Chart 1

Industrial production declines

The three-month moving average of Mexico’s industrial production (IP) index—which includes manufacturing, construction, oil and gas extraction, and utilities—fell 0.5 percent in January from December—its third consecutive decline (Chart 2). Manufacturing IP also edged down 0.5 percent. North of the border, the three-month moving average of U.S. IP dipped 0.2 percent in February. With the rise of intra-industry trade between the U.S. and Mexico since the early 1990s, the correlation between Mexican and U.S. IP has increased considerably. Slowing U.S. manufacturing activity appears to be impacting Mexico’s manufacturing sector.

Chart 2

Exports slightly up in February

The three-month moving average of total Mexico exports ticked up 0.7 percent in February while oil exports grew 4.1 percent, and the much-larger manufacturing sector edged up 0.3 percent (Chart 3). Year over year, total exports fell 0.8 percent, with oil exports down 0.6 percent and manufacturing down 0.7 percent.

Chart 3

Retail sales fall slightly

The latest data available for real retail sales indicate a downward trend for four of the past five months—declining 0.5 percent in January (Chart 4). Year over year, however, the smoothed retail sales index was up 0.8 percent. Consumption was one of the key engines of economic growth in Mexico last year.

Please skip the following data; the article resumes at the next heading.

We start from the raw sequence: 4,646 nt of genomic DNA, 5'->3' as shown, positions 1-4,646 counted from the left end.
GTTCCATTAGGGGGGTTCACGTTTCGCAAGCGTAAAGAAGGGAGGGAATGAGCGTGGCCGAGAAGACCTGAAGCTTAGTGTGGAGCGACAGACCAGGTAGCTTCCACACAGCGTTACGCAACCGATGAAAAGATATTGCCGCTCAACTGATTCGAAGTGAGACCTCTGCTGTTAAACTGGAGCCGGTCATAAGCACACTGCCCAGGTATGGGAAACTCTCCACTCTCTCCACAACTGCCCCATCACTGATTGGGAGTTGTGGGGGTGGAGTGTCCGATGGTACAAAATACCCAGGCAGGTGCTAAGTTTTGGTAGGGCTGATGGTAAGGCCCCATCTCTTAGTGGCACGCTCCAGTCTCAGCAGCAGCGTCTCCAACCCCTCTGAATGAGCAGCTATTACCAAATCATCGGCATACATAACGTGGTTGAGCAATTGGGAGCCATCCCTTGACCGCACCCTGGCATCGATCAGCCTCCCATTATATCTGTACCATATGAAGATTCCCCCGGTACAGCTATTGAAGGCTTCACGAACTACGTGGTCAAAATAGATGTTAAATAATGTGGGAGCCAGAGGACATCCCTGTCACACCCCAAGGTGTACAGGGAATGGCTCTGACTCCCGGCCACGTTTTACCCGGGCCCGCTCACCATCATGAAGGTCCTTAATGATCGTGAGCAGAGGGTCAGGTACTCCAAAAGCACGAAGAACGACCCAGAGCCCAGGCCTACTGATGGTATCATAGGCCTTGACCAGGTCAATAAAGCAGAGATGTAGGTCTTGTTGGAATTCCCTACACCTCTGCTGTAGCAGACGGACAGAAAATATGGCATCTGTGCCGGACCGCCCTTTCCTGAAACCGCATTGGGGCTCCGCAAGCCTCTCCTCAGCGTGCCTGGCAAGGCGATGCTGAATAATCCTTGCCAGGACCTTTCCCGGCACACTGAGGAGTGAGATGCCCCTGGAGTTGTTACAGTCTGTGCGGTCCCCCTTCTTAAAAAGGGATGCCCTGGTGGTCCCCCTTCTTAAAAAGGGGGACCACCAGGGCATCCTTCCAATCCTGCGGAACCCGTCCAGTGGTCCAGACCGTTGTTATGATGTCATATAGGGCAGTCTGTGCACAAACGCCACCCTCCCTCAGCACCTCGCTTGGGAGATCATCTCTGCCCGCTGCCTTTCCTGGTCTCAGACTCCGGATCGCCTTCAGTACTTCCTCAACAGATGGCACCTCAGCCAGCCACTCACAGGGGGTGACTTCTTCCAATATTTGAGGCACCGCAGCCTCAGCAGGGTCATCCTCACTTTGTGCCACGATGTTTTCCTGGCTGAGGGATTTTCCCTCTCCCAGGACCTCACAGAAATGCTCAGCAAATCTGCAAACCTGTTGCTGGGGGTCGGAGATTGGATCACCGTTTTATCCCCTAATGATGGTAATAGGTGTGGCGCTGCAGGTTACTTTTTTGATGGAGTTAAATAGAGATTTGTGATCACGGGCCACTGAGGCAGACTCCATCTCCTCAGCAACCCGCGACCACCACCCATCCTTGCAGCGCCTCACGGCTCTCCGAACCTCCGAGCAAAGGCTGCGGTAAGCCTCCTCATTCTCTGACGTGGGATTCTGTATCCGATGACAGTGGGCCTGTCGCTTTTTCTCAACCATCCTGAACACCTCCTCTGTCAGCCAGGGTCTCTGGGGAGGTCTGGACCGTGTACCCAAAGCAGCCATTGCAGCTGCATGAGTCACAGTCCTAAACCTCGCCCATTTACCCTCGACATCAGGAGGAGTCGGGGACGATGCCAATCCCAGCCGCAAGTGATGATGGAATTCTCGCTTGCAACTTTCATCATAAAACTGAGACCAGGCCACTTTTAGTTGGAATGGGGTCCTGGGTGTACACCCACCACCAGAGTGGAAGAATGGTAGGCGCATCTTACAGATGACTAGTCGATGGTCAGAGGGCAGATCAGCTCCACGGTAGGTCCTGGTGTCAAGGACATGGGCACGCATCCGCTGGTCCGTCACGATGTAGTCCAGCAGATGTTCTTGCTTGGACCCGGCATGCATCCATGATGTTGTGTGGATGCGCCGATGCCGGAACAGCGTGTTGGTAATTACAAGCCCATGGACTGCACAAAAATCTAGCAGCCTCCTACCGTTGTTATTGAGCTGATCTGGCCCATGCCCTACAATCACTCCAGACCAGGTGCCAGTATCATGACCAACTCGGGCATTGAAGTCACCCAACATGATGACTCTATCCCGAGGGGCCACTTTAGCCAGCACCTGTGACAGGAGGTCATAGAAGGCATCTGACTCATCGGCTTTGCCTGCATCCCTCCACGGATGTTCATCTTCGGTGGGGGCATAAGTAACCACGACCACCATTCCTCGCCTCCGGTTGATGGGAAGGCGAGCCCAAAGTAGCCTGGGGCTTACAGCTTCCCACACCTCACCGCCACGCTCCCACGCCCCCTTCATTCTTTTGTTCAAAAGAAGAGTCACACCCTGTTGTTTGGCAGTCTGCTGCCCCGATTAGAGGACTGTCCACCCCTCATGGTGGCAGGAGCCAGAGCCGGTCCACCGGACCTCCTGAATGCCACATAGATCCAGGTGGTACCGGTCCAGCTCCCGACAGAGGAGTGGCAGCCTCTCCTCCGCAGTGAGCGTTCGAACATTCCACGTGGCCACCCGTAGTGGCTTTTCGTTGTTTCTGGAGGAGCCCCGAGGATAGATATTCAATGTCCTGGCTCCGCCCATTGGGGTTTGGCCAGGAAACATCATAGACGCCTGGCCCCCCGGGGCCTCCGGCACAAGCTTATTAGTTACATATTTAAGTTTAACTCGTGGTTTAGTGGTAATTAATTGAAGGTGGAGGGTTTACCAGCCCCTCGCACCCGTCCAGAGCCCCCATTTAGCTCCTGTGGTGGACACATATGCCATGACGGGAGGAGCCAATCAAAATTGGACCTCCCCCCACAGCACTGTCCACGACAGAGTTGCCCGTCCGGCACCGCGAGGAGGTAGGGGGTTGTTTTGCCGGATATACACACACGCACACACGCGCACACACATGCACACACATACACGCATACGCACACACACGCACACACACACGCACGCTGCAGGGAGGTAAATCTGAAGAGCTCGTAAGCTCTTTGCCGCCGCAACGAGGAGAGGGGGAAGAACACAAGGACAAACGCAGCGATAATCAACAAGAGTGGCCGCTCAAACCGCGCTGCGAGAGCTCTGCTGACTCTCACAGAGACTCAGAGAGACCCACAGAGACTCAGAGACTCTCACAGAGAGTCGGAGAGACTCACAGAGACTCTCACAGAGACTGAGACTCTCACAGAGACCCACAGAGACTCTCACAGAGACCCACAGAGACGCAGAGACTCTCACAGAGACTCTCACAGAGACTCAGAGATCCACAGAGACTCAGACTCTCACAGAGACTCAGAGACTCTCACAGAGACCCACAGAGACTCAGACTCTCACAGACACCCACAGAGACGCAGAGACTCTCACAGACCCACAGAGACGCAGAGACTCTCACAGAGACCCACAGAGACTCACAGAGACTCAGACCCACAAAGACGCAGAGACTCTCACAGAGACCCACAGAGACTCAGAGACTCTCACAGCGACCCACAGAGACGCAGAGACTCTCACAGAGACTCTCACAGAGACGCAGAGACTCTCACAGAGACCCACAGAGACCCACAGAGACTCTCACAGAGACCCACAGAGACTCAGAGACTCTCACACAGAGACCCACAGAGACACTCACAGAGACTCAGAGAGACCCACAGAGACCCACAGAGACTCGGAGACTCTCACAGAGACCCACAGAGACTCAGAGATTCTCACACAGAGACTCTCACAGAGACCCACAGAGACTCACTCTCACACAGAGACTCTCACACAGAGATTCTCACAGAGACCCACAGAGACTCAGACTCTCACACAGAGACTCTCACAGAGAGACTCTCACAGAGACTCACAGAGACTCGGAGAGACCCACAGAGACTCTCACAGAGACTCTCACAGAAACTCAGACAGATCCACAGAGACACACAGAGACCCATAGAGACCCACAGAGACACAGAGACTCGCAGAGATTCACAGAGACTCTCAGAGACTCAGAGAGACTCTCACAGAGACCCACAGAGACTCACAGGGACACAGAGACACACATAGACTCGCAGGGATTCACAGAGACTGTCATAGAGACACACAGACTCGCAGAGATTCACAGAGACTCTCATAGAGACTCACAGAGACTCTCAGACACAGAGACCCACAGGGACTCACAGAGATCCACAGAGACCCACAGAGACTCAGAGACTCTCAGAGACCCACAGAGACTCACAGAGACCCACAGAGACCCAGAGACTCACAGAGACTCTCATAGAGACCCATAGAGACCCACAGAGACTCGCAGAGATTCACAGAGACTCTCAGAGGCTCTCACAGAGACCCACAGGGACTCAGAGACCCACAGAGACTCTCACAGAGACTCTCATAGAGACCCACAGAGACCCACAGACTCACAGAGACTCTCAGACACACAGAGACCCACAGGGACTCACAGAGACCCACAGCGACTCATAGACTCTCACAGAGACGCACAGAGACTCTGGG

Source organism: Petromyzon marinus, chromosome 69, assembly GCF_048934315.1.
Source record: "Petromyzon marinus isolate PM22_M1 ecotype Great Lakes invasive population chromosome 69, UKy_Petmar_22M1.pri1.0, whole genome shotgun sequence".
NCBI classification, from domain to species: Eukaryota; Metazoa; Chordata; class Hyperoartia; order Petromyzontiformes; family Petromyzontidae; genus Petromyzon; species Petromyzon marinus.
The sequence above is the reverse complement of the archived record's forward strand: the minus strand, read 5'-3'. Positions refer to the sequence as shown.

Chart 4

Job gains solid

Formal sector employment—jobs with government benefits and pensions—grew an annualized 3.1 percent (56,000 jobs) in February (Chart 5). Total employment, representing 59.4 million workers and including informal sector jobs, was up 1.8 percent year over year, and total formal employment was up 2.9 percent. The unemployment rate held steady at 2.8 percent in January.

Chart 5

Peso opens the year strong

The Mexican currency averaged 16.8 pesos per dollar in March, stronger than the previous two months’ average of 17.1 pesos per dollar (Chart 6). Mexico’s solid macroeconomic framework, fiscal discipline and prospects for nearshoring investment likely have contributed to peso appreciation and stability.

Chart 6

Remittances edge up